The National League itself is in a bit of a flux, too. The Mets, Pirates, and Giants were all thought of as legitimate contenders to begin the season but have ran into serious issues (injuries or otherwise). The Philles, Braves, Padres, and Reds are all still in rebuilding phases and don’t figure to have the firepower to stay competitive all season. The Nationals, Dodgers, and Cubs will probably stay strong throughout the season with the Rockies and Diamondbacks making some early noise as well, but there could be a real opportunity for the Brewers to surprise here.

Now, am I saying that the Milwaukee Brewers are legitimate World Series contenders right now? No, of course not. Do I think that it’s especially likely that they make the playoffs in 2017? I won’t go that far, either. But if you were among the contingent that was prognosticating 90+ losses for the 2017 Brewers, it looks like you were sorely mistaken. The org has already seen the “bottoming out” phase of this rebuild come and go. Gone are the days where journeyman and AAAA types like Jake Elmore, Kirk Nieuwenhuis, Andy Wilkins, and Ramon Flores are getting meaningful playing time at the big league level. The roster has already been almost completely turned over, and now we’re watching mostly young, talented players fight for spots and come into their own against major league competition.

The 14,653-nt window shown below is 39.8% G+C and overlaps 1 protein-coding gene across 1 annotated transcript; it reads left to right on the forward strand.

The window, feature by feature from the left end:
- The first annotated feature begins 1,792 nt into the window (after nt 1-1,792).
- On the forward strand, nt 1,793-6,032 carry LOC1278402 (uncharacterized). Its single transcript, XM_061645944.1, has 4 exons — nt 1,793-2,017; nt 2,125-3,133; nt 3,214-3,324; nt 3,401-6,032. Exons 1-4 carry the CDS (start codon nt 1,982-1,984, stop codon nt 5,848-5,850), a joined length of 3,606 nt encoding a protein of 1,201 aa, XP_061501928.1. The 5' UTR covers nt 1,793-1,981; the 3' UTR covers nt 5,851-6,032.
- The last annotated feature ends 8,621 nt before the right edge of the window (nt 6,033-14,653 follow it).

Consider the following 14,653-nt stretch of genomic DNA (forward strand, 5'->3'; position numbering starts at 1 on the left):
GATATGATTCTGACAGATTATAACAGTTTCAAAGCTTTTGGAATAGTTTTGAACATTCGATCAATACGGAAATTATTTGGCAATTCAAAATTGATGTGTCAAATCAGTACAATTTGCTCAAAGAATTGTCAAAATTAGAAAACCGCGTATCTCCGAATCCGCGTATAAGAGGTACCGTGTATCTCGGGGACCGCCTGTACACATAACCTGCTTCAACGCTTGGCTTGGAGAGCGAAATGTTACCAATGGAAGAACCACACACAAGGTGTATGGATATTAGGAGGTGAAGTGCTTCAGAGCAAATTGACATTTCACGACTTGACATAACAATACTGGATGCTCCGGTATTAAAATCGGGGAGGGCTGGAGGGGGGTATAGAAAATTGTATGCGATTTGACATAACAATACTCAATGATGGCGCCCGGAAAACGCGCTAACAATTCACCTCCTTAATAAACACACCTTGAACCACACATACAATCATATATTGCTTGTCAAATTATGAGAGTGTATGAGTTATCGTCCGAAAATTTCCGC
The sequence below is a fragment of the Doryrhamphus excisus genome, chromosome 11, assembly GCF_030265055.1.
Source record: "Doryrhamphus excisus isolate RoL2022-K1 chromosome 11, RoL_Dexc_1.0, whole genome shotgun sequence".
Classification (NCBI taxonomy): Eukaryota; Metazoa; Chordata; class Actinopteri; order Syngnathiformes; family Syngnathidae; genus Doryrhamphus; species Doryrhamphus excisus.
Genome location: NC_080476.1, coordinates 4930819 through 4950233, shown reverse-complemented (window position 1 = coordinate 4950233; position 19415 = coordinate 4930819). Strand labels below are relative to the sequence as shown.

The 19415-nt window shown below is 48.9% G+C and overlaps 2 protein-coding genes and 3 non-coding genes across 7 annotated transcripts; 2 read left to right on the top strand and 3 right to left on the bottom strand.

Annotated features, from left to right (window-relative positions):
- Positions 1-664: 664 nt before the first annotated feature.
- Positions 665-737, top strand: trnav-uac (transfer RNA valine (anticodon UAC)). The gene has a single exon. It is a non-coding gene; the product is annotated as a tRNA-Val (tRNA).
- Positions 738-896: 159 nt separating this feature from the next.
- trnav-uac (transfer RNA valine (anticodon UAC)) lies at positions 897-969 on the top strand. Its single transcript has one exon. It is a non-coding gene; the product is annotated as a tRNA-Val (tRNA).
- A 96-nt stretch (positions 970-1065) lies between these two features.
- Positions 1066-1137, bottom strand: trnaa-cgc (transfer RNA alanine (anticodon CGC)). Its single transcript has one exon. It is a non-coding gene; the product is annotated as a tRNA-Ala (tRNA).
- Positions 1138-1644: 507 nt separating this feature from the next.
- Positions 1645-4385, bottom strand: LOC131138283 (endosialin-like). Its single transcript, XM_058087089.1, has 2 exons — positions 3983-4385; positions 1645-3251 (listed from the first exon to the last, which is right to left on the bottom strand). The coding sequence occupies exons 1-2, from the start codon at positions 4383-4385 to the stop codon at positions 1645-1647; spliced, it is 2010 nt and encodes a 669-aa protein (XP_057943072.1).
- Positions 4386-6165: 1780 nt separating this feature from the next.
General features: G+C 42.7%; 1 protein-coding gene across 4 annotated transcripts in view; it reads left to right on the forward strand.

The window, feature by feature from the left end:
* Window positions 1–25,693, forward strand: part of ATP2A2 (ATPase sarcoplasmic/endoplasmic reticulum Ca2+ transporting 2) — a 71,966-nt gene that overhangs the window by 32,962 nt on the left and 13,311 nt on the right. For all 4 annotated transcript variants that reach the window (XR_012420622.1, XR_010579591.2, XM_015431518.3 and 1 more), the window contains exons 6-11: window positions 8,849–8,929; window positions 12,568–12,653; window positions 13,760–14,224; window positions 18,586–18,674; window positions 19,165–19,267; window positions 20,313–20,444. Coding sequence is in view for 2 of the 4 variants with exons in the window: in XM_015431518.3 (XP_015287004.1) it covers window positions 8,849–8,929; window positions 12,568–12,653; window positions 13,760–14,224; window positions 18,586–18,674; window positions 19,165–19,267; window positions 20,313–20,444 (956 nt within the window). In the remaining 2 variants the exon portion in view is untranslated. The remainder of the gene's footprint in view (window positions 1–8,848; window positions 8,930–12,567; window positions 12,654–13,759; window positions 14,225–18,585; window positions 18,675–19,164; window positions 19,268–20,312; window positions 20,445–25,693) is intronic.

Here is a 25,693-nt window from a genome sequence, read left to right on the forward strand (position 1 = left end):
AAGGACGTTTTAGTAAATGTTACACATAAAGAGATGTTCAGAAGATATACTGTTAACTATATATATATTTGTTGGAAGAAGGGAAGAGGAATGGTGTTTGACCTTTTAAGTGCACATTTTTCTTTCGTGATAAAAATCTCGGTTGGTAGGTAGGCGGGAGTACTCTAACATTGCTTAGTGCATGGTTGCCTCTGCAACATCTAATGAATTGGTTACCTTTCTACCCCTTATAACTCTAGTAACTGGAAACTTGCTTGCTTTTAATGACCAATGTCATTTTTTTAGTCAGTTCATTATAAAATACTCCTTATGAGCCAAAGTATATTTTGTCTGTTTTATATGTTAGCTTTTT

I know we’ve all been conditioned to expect losing over the past couple of years, but those days are over. It’s okay to start being mindful of where the Brewers are in the standings. It’s okay to be psyched after a big victory, and it’s okay to be frustrated after a demoralizing loss. It’s okay to be invested in how your favorite team is playing at the major league level again, instead of focusing solely on what’s coming up through the farm system.

The 2017 Milwaukee Brewers have a dangerous lineup and an admittedly middling pitching staff, albeit one with reinforcements on the way. Though the playoffs may not come this year, we’re well on our way to at least enjoying meaningful ballgames come September. After two years of rebuilding, this is an organization that should now be considered “on the rise,” and the time has come to re-calibrate our expectations to reflect having a competitive ball club to follow.

Statistics courtesy of Fangraphs and Baseball-Reference